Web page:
Moreover - does the exam style will be similar to moed a?

Thanks!

I think there is a mistake in the second term, and it should be $f_n(m')$ instead of $f_n(m)$. ]]>

I was wondering if the material from HW6 (FHE, FE, and IO) will be on the test. The previous tests didn't touch on this material, and the solutions for Homework 6 won't be published until after the exam. ]]>

My question is: assuming S' learns a witness, isn't it sufficient to claim the following general claim (not speicific to 3COL or the GMW protocol):

S' can output a view which is identically distributed as V*'s view, because it can run a full simulation of the protocol, i.e. simulate <P(w),V*>(x).

]]>Why is this difference?

]]>I think that I'm missing something in the definition of non-malleability— we require that for every message $m$ the adversary will succeed with negligible probability.

A silly example— fix any PKE that is CCA secure and define $f_n(x)$ to be 1 if $x=0^n$ and 0 otherwise. Then by defining $\cA$ on input $(pk, ct)$ to return the encryption of 1 under the public key, don't we actually succeed on every message which is not $0^n$ with very high probability? In fact it seems that for every function and any message we can construct an adversary which succeeds on the message.

What am I missing?

Thanks,

Eliran

The ref solution you published doesn't have it.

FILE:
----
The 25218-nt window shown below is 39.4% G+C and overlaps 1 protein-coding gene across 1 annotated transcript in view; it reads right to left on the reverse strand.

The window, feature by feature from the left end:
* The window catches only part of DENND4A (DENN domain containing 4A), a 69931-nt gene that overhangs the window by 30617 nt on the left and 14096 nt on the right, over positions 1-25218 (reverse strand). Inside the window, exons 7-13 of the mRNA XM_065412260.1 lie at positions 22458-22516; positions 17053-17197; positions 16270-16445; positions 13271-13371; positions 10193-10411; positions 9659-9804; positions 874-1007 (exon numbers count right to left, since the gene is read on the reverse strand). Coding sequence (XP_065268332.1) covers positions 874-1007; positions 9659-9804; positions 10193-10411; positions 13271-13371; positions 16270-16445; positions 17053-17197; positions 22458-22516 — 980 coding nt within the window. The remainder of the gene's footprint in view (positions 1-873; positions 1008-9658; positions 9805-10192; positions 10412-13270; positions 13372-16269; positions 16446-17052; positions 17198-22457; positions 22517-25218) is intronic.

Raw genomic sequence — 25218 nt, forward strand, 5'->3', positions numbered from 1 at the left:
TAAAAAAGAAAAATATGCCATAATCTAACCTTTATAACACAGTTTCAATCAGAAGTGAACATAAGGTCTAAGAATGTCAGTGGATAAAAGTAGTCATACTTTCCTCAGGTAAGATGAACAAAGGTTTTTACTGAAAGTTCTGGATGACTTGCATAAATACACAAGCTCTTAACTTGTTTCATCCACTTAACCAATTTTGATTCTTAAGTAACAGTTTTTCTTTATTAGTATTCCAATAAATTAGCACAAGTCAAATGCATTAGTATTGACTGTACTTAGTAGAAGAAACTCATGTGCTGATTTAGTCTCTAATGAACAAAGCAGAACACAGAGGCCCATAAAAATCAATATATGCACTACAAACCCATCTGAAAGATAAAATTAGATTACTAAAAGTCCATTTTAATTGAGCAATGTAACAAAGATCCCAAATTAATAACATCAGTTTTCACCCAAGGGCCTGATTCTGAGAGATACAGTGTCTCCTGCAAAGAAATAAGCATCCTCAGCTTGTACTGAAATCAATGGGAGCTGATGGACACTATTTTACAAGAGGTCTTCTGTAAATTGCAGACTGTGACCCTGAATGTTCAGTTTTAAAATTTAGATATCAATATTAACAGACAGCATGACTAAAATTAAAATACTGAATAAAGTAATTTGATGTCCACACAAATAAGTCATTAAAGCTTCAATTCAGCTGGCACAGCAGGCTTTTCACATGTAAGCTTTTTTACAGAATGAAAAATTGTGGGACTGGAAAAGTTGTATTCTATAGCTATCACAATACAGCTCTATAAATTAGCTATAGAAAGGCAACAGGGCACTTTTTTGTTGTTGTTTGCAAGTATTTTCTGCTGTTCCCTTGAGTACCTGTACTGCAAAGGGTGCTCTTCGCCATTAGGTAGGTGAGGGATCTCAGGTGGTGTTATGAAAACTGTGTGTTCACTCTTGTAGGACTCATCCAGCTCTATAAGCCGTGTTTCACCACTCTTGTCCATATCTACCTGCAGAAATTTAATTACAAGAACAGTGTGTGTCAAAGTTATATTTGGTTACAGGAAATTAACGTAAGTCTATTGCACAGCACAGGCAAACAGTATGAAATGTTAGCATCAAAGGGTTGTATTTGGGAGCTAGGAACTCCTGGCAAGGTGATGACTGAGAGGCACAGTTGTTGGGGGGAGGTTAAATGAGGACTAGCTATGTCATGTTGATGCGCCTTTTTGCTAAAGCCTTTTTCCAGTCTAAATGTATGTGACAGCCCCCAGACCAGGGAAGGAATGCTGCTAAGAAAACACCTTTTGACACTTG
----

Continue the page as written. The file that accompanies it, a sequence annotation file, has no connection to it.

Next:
Thanks. ]]>

For example, if we encrypt message m=1 using sample e=0, when decrypting we get:

m' = -m mod q mod 2 = -1 mod q mod 2 = q-1 mod q mod 2 = q-1 mod 2 = 0

=> m' != m

What am I missing?

]]>If we assume that the parties are using a "good" MPC protocol, then $A^*$'s view should be computationally indistinguishable to that of the ideal world, right? In that ideal world both sections are easy, so what exactly do we need to prove? ]]>

1)In section a, can we assume a semi-honest protocol for any two-party **randomized** function?

2)In both sections, do we need to formaly prove the security of our scheme?

Thanks,

]]>Just for clarification, can you specify what happens in a case of a tie in the bids?

Also, can we assume that each of (A, B, C) gets back as output it's own bid? namely that

y

I don't understand what it means for $G_i$ to occur. ]]>

I don't understand what it means for $G_i$ to occur. ]]>

Thanks! ]]>